‘Penguin Town’ review: Adorable birds play in frothy Netflix docuseries
Picture narrator Patton Oswalt in his familiar, heartwarming and expressive voice welcoming us to Netflix’s eight-part docuseries “Penguin Town”:
“There are a LOT of penguin movies. Penguins on the ice, penguins in the snow, tons of walking. And then… there are these birds. They boldly go where no penguin has gone before. Meet the endangered African penguins.
That’s right: African penguins. With tiny pink spots around the eyes, a fairly small physique compared to some of the hardiest members of their species, and a distinctive bray that resembles a disturbed donkey, a colony of African penguins return to Simon’s Town, South Africa every year. South, monogamous pairs have long sought to breed again, while young birds search for their life partners – while waddling among humans at the beach, in parking lots and in nearby neighborhoods.
“Penguin Town” is a featherweight documentary on this amazing species, with Oswalt providing light and humorous narration, some penguin pairs get names, bouncy pop music, and graphics straight out of a reality show: ” Six hot months! A wild colony! No rules! ” It’s filled with facts, but they’re still draped in the vanity of the penguins that invade the city, while the ‘giants’, aka humans, are seen mostly from the PPOV (Penguins’ Point of View) and then disappear from the area. series when the pandemic strikes and Simon’s Town unfortunately becomes a ghost town.
As impressive as these penguins are, adults all look alike, so we have to rely on the filmmakers (and narrator Oswalt) to remind us which story we follow from scene to scene. Even though naming pairs of penguins is terribly cutesy, it’s actually an invaluable device as we meet the Bougainvillea, who have been together for years and immediately concentrate in their usual spot under a large bush providing comfort and protection. ; the Courtyards, a couple who have set up camp in a garden of a chic estate, and the Ponceaux, who are new to the field and find the struggle real to find a safe place for their eggs to hatch, especially with the elements, some hostile members of their own colony and the local fauna presenting threats. (Wild animals, including the lynx-like caracal, have been emboldened by the lack of humans in Simon’s Town, and we follow one of these feral cats as she stalks her penguin prey.)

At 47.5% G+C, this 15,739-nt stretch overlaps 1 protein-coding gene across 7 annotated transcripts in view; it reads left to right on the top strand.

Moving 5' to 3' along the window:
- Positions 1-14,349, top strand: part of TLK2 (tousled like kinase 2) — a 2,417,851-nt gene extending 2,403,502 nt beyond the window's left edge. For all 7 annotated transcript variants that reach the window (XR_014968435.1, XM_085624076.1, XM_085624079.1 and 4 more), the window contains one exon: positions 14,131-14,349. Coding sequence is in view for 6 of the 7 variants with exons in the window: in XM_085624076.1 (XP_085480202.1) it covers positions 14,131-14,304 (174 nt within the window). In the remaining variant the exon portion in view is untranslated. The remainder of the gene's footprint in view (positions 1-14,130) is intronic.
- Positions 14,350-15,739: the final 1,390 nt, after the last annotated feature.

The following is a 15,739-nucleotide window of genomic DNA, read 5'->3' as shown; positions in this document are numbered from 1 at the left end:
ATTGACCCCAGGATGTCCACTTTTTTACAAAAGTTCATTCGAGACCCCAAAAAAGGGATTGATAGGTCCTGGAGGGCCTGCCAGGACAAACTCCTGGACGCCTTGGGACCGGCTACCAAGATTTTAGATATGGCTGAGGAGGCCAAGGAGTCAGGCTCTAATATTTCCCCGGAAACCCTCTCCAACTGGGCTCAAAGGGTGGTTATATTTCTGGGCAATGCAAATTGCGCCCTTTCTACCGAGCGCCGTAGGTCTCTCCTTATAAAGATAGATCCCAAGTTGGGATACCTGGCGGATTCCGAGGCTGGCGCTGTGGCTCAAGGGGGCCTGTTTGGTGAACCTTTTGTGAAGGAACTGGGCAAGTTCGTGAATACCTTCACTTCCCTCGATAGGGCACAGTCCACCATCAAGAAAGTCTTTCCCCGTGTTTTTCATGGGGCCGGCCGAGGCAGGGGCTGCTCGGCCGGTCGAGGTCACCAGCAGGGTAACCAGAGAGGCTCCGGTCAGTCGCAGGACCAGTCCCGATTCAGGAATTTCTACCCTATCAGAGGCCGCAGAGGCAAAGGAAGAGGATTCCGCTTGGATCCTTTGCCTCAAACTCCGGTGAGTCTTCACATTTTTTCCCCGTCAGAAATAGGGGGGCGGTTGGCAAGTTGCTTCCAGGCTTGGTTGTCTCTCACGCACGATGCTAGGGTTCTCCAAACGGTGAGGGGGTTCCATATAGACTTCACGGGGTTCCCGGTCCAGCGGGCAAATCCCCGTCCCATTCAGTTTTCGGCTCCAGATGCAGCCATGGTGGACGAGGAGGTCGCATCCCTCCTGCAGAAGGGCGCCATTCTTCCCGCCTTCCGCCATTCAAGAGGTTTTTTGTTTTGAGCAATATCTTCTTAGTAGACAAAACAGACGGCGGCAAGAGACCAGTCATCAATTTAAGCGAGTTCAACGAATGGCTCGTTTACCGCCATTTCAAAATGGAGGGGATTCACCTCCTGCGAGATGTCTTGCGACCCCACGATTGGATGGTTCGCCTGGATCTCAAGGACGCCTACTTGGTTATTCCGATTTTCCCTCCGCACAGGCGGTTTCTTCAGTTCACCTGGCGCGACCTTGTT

For all its gentleness and upbeat nature, “Penguin Town” does not ignore the realities of life for this endangered species. Young penguin suffers fatal bites from fur seal One of the penguins featured never returns to its original nest. This series is about as far as it goes from one of those documentaries where we see the violence of nature in all its necessary brutality, but in the midst of all the joy and sweetness, we see and hear reminders that the The life of the African penguin is often hard, and it is largely up to this small group of warm and unwavering travelers to keep the species alive. How not to encourage them to have a successful and (re) productive stay in Penguin Town?